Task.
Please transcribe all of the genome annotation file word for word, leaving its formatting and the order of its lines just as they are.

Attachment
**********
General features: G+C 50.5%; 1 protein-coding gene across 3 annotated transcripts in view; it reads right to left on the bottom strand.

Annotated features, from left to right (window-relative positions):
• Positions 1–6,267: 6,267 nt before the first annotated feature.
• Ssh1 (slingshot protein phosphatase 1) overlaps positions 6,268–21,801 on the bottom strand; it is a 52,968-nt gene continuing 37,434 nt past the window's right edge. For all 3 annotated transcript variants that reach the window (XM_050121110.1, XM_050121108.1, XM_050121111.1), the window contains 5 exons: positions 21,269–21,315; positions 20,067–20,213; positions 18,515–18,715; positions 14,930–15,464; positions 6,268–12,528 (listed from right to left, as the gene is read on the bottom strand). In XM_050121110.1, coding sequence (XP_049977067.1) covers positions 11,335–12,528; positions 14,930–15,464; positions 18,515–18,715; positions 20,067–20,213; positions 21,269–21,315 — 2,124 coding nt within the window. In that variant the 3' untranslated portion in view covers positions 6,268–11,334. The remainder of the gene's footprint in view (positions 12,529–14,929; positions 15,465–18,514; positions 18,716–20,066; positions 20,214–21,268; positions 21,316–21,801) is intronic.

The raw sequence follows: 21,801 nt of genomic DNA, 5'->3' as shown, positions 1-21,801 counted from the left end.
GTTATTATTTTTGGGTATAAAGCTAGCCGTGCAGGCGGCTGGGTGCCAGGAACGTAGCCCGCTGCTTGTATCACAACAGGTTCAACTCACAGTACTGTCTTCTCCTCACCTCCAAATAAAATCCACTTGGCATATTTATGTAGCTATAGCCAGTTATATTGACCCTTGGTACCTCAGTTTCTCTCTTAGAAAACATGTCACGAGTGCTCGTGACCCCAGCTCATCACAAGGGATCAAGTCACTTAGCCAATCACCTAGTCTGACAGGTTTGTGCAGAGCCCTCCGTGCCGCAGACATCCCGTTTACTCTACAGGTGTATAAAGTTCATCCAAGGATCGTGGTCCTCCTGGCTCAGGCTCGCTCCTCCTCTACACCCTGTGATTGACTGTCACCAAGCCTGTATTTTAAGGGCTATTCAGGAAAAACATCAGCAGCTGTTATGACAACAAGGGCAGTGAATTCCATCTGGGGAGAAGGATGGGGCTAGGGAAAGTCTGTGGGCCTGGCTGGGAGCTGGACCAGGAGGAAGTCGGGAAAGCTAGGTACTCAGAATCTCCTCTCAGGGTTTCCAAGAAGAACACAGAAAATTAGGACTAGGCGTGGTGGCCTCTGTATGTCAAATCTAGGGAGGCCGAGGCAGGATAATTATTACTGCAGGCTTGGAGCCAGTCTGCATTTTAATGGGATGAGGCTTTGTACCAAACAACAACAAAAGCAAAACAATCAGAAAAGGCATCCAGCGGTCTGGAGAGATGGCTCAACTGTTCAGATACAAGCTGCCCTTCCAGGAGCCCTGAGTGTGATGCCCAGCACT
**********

General features: G+C 50.5%; 1 protein-coding gene across 3 annotated transcripts in view; it reads right to left on the bottom strand.

Annotated features, from left to right (window-relative positions):
• Positions 1–6,267: 6,267 nt before the first annotated feature.
• Ssh1 (slingshot protein phosphatase 1) overlaps positions 6,268–21,801 on the bottom strand; it is a 52,968-nt gene continuing 37,434 nt past the window's right edge. For all 3 annotated transcript variants that reach the window (XM_050121110.1, XM_050121108.1, XM_050121111.1), the window contains 5 exons: positions 21,269–21,315; positions 20,067–20,213; positions 18,515–18,715; positions 14,930–15,464; positions 6,268–12,528 (listed from right to left, as the gene is read on the bottom strand). In XM_050121110.1, coding sequence (XP_049977067.1) covers positions 11,335–12,528; positions 14,930–15,464; positions 18,515–18,715; positions 20,067–20,213; positions 21,269–21,315 — 2,124 coding nt within the window. In that variant the 3' untranslated portion in view covers positions 6,268–11,334. The remainder of the gene's footprint in view (positions 12,529–14,929; positions 15,465–18,514; positions 18,716–20,066; positions 20,214–21,268; positions 21,316–21,801) is intronic.

The raw sequence follows: 21,801 nt of genomic DNA, 5'->3' as shown, positions 1-21,801 counted from the left end.
GTTATTATTTTTGGGTATAAAGCTAGCCGTGCAGGCGGCTGGGTGCCAGGAACGTAGCCCGCTGCTTGTATCACAACAGGTTCAACTCACAGTACTGTCTTCTCCTCACCTCCAAATAAAATCCACTTGGCATATTTATGTAGCTATAGCCAGTTATATTGACCCTTGGTACCTCAGTTTCTCTCTTAGAAAACATGTCACGAGTGCTCGTGACCCCAGCTCATCACAAGGGATCAAGTCACTTAGCCAATCACCTAGTCTGACAGGTTTGTGCAGAGCCCTCCGTGCCGCAGACATCCCGTTTACTCTACAGGTGTATAAAGTTCATCCAAGGATCGTGGTCCTCCTGGCTCAGGCTCGCTCCTCCTCTACACCCTGTGATTGACTGTCACCAAGCCTGTATTTTAAGGGCTATTCAGGAAAAACATCAGCAGCTGTTATGACAACAAGGGCAGTGAATTCCATCTGGGGAGAAGGATGGGGCTAGGGAAAGTCTGTGGGCCTGGCTGGGAGCTGGACCAGGAGGAAGTCGGGAAAGCTAGGTACTCAGAATCTCCTCTCAGGGTTTCCAAGAAGAACACAGAAAATTAGGACTAGGCGTGGTGGCCTCTGTATGTCAAATCTAGGGAGGCCGAGGCAGGATAATTATTACTGCAGGCTTGGAGCCAGTCTGCATTTTAATGGGATGAGGCTTTGTACCAAACAACAACAAAAGCAAAACAATCAGAAAAGGCATCCAGCGGTCTGGAGAGATGGCTCAACTGTTCAGATACAAGCTGCCCTTCCAGGAGCCCTGAGTGTGATGCCCAGCACT